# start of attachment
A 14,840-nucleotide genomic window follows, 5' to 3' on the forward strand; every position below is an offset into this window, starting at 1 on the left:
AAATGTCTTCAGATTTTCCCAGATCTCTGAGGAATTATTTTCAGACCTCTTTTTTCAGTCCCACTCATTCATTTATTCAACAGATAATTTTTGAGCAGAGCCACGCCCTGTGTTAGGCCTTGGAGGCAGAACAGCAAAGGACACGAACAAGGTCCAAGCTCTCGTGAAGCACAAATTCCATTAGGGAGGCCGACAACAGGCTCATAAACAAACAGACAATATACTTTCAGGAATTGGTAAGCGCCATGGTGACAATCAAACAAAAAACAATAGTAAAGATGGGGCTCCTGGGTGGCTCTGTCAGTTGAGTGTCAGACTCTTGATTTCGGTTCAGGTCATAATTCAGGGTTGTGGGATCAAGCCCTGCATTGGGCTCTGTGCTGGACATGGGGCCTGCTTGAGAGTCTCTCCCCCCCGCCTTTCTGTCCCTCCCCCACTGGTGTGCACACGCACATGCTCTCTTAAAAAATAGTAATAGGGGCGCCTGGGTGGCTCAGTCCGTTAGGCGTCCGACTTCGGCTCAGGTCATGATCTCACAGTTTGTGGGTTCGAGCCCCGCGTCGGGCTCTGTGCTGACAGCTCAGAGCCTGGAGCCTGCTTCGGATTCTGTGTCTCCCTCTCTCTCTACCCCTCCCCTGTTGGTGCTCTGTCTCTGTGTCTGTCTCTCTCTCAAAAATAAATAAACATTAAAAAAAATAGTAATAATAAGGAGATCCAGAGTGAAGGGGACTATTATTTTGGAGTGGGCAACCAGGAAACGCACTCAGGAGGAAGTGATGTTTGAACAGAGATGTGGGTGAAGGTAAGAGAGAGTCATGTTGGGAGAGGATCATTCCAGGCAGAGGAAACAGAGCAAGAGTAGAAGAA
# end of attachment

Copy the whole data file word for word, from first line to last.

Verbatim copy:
A 14,840-nucleotide genomic window follows, 5' to 3' on the forward strand; every position below is an offset into this window, starting at 1 on the left:
AAATGTCTTCAGATTTTCCCAGATCTCTGAGGAATTATTTTCAGACCTCTTTTTTCAGTCCCACTCATTCATTTATTCAACAGATAATTTTTGAGCAGAGCCACGCCCTGTGTTAGGCCTTGGAGGCAGAACAGCAAAGGACACGAACAAGGTCCAAGCTCTCGTGAAGCACAAATTCCATTAGGGAGGCCGACAACAGGCTCATAAACAAACAGACAATATACTTTCAGGAATTGGTAAGCGCCATGGTGACAATCAAACAAAAAACAATAGTAAAGATGGGGCTCCTGGGTGGCTCTGTCAGTTGAGTGTCAGACTCTTGATTTCGGTTCAGGTCATAATTCAGGGTTGTGGGATCAAGCCCTGCATTGGGCTCTGTGCTGGACATGGGGCCTGCTTGAGAGTCTCTCCCCCCCGCCTTTCTGTCCCTCCCCCACTGGTGTGCACACGCACATGCTCTCTTAAAAAATAGTAATAGGGGCGCCTGGGTGGCTCAGTCCGTTAGGCGTCCGACTTCGGCTCAGGTCATGATCTCACAGTTTGTGGGTTCGAGCCCCGCGTCGGGCTCTGTGCTGACAGCTCAGAGCCTGGAGCCTGCTTCGGATTCTGTGTCTCCCTCTCTCTCTACCCCTCCCCTGTTGGTGCTCTGTCTCTGTGTCTGTCTCTCTCTCAAAAATAAATAAACATTAAAAAAAATAGTAATAATAAGGAGATCCAGAGTGAAGGGGACTATTATTTTGGAGTGGGCAACCAGGAAACGCACTCAGGAGGAAGTGATGTTTGAACAGAGATGTGGGTGAAGGTAAGAGAGAGTCATGTTGGGAGAGGATCATTCCAGGCAGAGGAAACAGAGCAAGAGTAGAAGAA